I’m not sure exactly how much I’ve spent with Amazon in the last year, but it’s a lot. If I buy something online, I’ll probably buy it from Amazon even if it’s slightly cheaper elsewhere. I buy books, MP3s and big-ticket items like computers too. So I guess I have a strong “brand relationship” with Amazon.
Like many people, I’m re-evaluating this relationship after Amazon dropped Wikileaks in an apparent concession to US government pressure (their official statement didn’t impress me much either) and I may stop buying things from them.
But here’s a good question – if you plan on boycotting Amazon for not hosting Wikileaks, why not boycott every firm that doesn’t host Wikileaks? This is my answer, and it’s grounded in Amazon’s ambitions (specifically the Kindle) rather than a general sense of corporate morality.
The Kindle strategy: mediate between reader and book
When Amazon started out, it just sold books. As it grew it started selling lots of other stuff (encountering more than a few UX problems along the way) but books and their readers remained key to its identity, as was affirmed by the launch of the Kindle in 2007.
Before the Kindle, Amazon’s relationship with the reader began with browsing for a new book and ended soon after it arrived. The packaging discarded, the book was opened and Amazon was forgotten: the relationship was now directly between the reader and the book.
With the Kindle, this relationship was to change. Rather than just enabling the book’s purchase, Amazon would remain in the equation while the book was being read. The relationship, instead of being a direct one between reader and book, would – through the Kindle – be mediated by Amazon, who would enjoy a more meaningful connection with the reader.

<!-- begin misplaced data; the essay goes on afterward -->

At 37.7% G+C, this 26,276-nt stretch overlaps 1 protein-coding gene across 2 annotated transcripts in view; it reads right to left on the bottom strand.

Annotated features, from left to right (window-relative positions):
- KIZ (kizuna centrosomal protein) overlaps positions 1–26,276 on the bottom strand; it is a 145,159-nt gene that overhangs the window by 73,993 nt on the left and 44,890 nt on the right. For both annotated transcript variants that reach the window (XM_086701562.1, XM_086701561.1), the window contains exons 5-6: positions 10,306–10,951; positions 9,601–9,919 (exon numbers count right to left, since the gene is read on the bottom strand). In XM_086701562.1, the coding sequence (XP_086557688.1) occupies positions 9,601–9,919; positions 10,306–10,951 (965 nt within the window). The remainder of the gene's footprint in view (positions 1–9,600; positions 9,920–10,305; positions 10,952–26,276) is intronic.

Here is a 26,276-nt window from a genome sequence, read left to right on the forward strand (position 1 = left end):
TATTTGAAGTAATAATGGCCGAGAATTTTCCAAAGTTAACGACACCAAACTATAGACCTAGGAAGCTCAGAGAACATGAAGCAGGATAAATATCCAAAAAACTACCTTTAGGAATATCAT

It’s a great strategy, and well-executed too: the Kindle is a joy to use. But underlying this strategy – and this is where Wikileaks becomes relevant again – is the increased need for trust between Amazon and the reader.
Trust, neutrality, and moral failure
Trust isn’t important when Amazon sells me a book. I need to trust that they won’t rip me off, yes, but that would be illegal – the trust is backed up by law. And once I’ve got the book in my hands, what can Amazon do? They can’t stop me reading it.
In the world of the Kindle, however, trust changes and becomes absolutely essential. This is because, in this transformed relationship where Amazon is the mediator, Amazon can remove books from your Kindle. It can do so remotely, without warning, at its own discretion, even if you paid for them or got them elsewhere. The reader must therefore trust Amazon not to do this. If she doesn’t, her relationship with the written word is no longer free.
When Amazon remotely wiped 1984 and Animal Farm from Kindles in 2009 this trust was damaged. That was due to rights & ownership problems – it wasn’t political, it was commercial. But the Wikileaks incident shows that Amazon will remove content for reasons that are ultimately political.
This doesn’t just damage that trust, it destroys it completely, and with it Amazon’s credibility as an organisation fit to mediate my relationship with the book. What if there was political uproar over a controversial novel, and Amazon was pressurised to remove it from the possession of people who had paid for it? We know now that they’d do it, and the implications are depressing.
In fact they’re so depressing that I feel glad that the Kindle wasn’t invented a century earlier. How much more effective would Soviet suppression of samizdat have been if the Kindle was in widespread use back then? What would have happened to Lolita, Lady Chatterly’s Lover, Ulysses, or any of the hundreds of books that were banned and burnt in supposedly less enlightened eras? How much would we have lost?
The banning of Wikileaks raises questions that are particularly sensitive given Amazon’s lofty aspirations. How can you promise to manage someone’s relationship with the written word – and therefore with culture, politics, literature, and arguably thought itself – when you can’t be trusted to remain neutral and impartial? Amazon has to be held to a particular moral standard, and it is this standard it has failed to meet. We were within our rights to expect more.